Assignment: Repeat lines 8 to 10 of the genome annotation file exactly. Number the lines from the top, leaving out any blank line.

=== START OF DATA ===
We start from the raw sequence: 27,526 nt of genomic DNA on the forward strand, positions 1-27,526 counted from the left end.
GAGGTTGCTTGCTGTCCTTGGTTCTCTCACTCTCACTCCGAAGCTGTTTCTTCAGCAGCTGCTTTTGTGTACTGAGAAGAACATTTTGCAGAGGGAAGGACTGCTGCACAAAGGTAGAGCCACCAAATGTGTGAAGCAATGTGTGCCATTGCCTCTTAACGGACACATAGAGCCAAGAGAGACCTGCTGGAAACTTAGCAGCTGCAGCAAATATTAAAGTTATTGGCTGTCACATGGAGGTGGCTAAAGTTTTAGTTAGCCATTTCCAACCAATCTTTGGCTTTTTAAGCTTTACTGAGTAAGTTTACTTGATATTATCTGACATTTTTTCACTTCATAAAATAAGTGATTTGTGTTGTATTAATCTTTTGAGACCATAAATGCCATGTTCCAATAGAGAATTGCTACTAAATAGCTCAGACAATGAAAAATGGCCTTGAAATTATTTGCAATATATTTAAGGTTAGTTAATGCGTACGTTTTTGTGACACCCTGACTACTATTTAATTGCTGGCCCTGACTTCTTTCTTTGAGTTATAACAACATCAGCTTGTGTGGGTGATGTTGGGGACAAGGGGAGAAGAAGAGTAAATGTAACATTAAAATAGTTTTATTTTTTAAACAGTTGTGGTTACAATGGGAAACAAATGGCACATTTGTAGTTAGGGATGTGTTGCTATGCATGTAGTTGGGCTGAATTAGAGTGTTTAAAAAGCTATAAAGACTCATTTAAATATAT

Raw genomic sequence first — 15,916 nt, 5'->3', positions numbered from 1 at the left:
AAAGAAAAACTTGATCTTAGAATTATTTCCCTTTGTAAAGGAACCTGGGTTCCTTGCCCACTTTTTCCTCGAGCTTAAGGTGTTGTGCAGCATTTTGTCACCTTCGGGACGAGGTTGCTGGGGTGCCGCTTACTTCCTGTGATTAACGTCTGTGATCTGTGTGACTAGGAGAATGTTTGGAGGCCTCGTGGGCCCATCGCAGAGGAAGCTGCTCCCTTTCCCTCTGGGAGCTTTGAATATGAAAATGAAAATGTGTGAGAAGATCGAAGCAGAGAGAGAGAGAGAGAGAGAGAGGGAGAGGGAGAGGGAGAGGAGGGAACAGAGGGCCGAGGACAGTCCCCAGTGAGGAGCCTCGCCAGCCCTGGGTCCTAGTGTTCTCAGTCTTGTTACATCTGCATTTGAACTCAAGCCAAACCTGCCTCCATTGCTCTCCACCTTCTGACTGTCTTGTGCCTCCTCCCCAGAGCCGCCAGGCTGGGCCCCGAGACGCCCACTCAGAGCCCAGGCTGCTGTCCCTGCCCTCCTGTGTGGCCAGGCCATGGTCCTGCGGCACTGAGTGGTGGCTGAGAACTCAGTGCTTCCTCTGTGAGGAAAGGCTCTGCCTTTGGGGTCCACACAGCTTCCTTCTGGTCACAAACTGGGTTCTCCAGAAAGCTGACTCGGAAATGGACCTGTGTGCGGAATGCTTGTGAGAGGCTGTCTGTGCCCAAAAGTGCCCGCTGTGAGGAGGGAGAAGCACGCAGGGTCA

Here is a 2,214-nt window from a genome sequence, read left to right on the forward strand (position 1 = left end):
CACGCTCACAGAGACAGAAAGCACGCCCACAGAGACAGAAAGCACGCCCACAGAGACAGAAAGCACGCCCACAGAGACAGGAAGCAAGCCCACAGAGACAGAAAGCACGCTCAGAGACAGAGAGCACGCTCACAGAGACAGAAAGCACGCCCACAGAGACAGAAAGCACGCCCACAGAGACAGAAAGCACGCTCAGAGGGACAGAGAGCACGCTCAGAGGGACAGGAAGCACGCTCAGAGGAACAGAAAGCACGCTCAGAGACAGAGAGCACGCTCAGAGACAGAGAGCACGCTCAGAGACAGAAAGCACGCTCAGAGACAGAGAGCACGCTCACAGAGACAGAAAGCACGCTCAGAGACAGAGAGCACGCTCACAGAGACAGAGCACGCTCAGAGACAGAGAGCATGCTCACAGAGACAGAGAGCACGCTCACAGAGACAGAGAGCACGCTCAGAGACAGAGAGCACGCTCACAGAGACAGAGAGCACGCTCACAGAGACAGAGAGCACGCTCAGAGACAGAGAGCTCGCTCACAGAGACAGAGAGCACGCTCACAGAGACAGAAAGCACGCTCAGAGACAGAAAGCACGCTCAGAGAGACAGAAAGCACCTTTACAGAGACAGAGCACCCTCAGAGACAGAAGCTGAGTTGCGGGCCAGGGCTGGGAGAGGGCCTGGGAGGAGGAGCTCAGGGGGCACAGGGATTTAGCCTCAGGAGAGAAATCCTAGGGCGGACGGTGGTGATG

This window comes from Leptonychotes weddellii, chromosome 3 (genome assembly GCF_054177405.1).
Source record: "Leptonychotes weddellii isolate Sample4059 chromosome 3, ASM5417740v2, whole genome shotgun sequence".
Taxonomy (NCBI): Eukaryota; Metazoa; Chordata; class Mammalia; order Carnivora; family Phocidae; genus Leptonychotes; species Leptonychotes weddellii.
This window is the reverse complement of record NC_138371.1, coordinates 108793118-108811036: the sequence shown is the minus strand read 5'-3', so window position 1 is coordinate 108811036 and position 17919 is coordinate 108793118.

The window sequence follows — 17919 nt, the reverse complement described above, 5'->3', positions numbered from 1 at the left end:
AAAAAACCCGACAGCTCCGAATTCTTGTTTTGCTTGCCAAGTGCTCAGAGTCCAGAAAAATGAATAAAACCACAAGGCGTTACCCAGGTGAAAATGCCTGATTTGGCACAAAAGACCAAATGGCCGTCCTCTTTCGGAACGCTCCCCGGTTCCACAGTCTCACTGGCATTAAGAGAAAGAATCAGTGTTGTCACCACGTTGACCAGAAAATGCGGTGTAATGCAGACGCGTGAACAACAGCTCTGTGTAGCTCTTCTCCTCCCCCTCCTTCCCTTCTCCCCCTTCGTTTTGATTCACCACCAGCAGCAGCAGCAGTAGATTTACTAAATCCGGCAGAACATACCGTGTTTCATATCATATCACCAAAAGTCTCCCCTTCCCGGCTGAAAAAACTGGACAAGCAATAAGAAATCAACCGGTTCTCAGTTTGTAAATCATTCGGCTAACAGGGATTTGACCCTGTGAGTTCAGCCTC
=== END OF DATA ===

Source record: "Leptonychotes weddellii isolate Sample4059 chromosome 3, ASM5417740v2, whole genome shotgun sequence".
Taxonomy (NCBI): Eukaryota; Metazoa; Chordata; class Mammalia; order Carnivora; family Phocidae; genus Leptonychotes; species Leptonychotes weddellii.
This window is the reverse complement of record NC_138371.1, coordinates 108793118-108811036: the sequence shown is the minus strand read 5'-3', so window position 1 is coordinate 108811036 and position 17919 is coordinate 108793118.